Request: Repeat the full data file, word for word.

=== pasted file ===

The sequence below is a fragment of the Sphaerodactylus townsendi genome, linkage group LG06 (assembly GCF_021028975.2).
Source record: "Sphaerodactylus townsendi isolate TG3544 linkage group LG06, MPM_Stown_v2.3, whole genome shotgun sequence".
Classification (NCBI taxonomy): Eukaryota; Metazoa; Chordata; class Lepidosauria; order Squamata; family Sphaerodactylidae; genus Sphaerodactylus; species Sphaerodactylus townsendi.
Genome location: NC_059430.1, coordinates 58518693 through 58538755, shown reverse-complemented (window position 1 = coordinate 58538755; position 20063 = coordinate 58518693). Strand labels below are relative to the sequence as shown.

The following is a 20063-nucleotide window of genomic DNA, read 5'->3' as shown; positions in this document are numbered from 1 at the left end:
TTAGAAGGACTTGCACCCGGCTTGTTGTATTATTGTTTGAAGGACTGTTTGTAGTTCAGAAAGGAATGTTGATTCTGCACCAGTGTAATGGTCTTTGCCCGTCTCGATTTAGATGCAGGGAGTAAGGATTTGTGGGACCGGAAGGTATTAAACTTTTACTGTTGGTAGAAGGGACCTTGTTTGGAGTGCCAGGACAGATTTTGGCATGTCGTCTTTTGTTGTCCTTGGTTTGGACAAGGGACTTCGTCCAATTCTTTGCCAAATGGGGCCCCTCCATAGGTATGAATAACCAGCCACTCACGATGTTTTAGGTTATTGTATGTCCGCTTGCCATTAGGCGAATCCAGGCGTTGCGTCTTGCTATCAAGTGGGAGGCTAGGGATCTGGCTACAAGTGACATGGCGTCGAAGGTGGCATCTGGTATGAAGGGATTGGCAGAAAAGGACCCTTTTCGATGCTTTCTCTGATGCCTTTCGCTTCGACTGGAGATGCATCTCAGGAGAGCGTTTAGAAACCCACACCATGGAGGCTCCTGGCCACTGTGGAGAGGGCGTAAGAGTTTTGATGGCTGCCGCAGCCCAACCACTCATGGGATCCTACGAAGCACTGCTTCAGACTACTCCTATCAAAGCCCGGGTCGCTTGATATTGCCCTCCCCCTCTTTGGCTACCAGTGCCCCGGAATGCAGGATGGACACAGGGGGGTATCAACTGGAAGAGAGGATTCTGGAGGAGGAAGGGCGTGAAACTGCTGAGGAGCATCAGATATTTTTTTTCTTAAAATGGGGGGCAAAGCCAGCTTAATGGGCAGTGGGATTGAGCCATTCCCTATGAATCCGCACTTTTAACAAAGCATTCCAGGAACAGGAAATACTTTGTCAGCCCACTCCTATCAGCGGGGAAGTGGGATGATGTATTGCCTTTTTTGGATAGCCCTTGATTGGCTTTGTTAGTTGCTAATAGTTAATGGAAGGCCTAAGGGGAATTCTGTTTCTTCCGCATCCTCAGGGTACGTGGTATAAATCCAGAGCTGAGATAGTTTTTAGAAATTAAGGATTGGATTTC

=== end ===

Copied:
The sequence below is a fragment of the Sphaerodactylus townsendi genome, linkage group LG06 (assembly GCF_021028975.2).
Source record: "Sphaerodactylus townsendi isolate TG3544 linkage group LG06, MPM_Stown_v2.3, whole genome shotgun sequence".
Classification (NCBI taxonomy): Eukaryota; Metazoa; Chordata; class Lepidosauria; order Squamata; family Sphaerodactylidae; genus Sphaerodactylus; species Sphaerodactylus townsendi.
Genome location: NC_059430.1, coordinates 58518693 through 58538755, shown reverse-complemented (window position 1 = coordinate 58538755; position 20063 = coordinate 58518693). Strand labels below are relative to the sequence as shown.

The following is a 20063-nucleotide window of genomic DNA, read 5'->3' as shown; positions in this document are numbered from 1 at the left end:
TTAGAAGGACTTGCACCCGGCTTGTTGTATTATTGTTTGAAGGACTGTTTGTAGTTCAGAAAGGAATGTTGATTCTGCACCAGTGTAATGGTCTTTGCCCGTCTCGATTTAGATGCAGGGAGTAAGGATTTGTGGGACCGGAAGGTATTAAACTTTTACTGTTGGTAGAAGGGACCTTGTTTGGAGTGCCAGGACAGATTTTGGCATGTCGTCTTTTGTTGTCCTTGGTTTGGACAAGGGACTTCGTCCAATTCTTTGCCAAATGGGGCCCCTCCATAGGTATGAATAACCAGCCACTCACGATGTTTTAGGTTATTGTATGTCCGCTTGCCATTAGGCGAATCCAGGCGTTGCGTCTTGCTATCAAGTGGGAGGCTAGGGATCTGGCTACAAGTGACATGGCGTCGAAGGTGGCATCTGGTATGAAGGGATTGGCAGAAAAGGACCCTTTTCGATGCTTTCTCTGATGCCTTTCGCTTCGACTGGAGATGCATCTCAGGAGAGCGTTTAGAAACCCACACCATGGAGGCTCCTGGCCACTGTGGAGAGGGCGTAAGAGTTTTGATGGCTGCCGCAGCCCAACCACTCATGGGATCCTACGAAGCACTGCTTCAGACTACTCCTATCAAAGCCCGGGTCGCTTGATATTGCCCTCCCCCTCTTTGGCTACCAGTGCCCCGGAATGCAGGATGGACACAGGGGGGTATCAACTGGAAGAGAGGATTCTGGAGGAGGAAGGGCGTGAAACTGCTGAGGAGCATCAGATATTTTTTTTCTTAAAATGGGGGGCAAAGCCAGCTTAATGGGCAGTGGGATTGAGCCATTCCCTATGAATCCGCACTTTTAACAAAGCATTCCAGGAACAGGAAATACTTTGTCAGCCCACTCCTATCAGCGGGGAAGTGGGATGATGTATTGCCTTTTTTGGATAGCCCTTGATTGGCTTTGTTAGTTGCTAATAGTTAATGGAAGGCCTAAGGGGAATTCTGTTTCTTCCGCATCCTCAGGGTACGTGGTATAAATCCAGAGCTGAGATAGTTTTTAGAAATTAAGGATTGGATTTC